This article was inspired by Eric Scerri’s series of opinion pieces for the Royal Society of Chemistry entitled “Five Ideas in Chemical Education That Must Die.” I recommend that all chemistry educators read this series. My goal is to expand on Dr. Scerri’s original list of five with direct attention paid to additional concepts usually discussed in K-12 chemistry education.

Special thanks to Ben Meacham, Roxie Allen, Erica Posthuma-Adams, Dr. Russell Kohnken, Scott Miliam, and Denise Sanders for their contributions to this article. In addition, I am much indebted to the thoughtfulness of the three reviewers whose thorough reading and numerous suggestions greatly improved the original draft.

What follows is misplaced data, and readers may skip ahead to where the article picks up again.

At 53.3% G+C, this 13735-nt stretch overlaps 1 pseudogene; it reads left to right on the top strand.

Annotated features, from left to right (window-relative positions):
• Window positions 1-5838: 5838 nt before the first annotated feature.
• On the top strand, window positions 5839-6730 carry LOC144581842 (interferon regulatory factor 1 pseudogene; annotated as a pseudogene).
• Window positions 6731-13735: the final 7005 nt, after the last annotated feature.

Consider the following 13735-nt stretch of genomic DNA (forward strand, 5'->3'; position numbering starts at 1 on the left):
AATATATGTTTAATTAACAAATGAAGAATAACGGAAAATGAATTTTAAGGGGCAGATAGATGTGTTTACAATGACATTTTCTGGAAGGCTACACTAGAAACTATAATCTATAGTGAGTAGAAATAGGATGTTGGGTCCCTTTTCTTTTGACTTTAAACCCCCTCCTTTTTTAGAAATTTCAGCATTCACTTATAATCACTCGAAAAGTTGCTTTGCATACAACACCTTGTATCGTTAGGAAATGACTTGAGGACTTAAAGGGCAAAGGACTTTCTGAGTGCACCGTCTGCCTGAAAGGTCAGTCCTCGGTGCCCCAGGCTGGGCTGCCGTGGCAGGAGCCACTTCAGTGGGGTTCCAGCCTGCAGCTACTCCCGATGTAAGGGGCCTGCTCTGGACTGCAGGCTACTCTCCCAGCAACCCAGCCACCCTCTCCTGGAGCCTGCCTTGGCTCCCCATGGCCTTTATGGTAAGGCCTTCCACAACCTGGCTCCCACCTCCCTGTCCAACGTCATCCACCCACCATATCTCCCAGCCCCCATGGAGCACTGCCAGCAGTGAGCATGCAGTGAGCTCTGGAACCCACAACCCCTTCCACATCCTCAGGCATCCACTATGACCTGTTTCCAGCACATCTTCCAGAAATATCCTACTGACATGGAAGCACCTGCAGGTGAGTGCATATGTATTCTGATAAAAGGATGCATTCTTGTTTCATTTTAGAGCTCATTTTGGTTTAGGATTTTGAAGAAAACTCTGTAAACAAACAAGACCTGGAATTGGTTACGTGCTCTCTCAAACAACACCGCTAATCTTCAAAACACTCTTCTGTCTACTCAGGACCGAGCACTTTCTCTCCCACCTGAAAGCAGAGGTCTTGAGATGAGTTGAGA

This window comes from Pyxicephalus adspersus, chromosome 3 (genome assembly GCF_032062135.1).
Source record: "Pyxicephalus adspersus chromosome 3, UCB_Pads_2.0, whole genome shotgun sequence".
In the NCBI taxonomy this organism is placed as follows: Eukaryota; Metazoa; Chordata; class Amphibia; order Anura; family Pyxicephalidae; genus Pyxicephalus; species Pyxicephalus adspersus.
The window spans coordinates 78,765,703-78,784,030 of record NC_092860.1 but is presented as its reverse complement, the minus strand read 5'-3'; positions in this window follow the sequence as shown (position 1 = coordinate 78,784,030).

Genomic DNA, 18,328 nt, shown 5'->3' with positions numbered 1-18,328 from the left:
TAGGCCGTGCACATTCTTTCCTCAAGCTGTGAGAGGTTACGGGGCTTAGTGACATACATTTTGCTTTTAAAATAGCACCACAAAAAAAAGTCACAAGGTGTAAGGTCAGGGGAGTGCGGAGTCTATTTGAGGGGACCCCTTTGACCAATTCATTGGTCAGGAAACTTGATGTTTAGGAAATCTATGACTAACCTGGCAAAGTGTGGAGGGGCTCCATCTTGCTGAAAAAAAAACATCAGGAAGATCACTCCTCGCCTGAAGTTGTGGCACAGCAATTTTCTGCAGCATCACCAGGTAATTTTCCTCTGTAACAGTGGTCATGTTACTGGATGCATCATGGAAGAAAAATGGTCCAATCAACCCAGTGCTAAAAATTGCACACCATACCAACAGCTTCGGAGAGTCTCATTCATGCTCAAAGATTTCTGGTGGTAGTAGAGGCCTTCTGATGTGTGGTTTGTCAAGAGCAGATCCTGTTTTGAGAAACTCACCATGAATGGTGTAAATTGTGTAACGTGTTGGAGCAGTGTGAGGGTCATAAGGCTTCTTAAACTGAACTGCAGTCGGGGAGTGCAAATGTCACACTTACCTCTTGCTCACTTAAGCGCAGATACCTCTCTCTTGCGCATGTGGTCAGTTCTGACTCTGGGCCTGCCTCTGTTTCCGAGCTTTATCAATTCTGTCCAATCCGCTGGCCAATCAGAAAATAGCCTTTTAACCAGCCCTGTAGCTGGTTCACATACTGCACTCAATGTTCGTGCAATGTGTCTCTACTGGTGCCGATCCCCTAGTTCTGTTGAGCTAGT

1. Kind, V. Beyond Appearances: Students’ Misconceptions about Basic Chemical Ideas. Royal Society of Chemistry 2004,
  2. Ibid.; Bridle, C. and Yezierski, E. Evidence for the Effectiveness of Inquiry-Based, Particulate-Level Instruction on Conceptions of the Particulate Nature of Matter. Journal of Chemical Education 2012, 89 (2): 192-198. DOI: 10.1021/ed100735u; Nakleh, M. Why Some Students Don’t Learn Chemistry: Chemical Misconceptions. Journal of Chemical Education 1992, 69 (3), 191. DOI: 10.1021/ed069p191.
  3. Johnson, P. Children’s Understanding of Changes of State Involving the Gas State, Part 1: Boiling Water and the Particle Theory. The International Journal of Science Education 1998, 20 (5), 567-583.
  4. Bridle and Yezierski, 2012.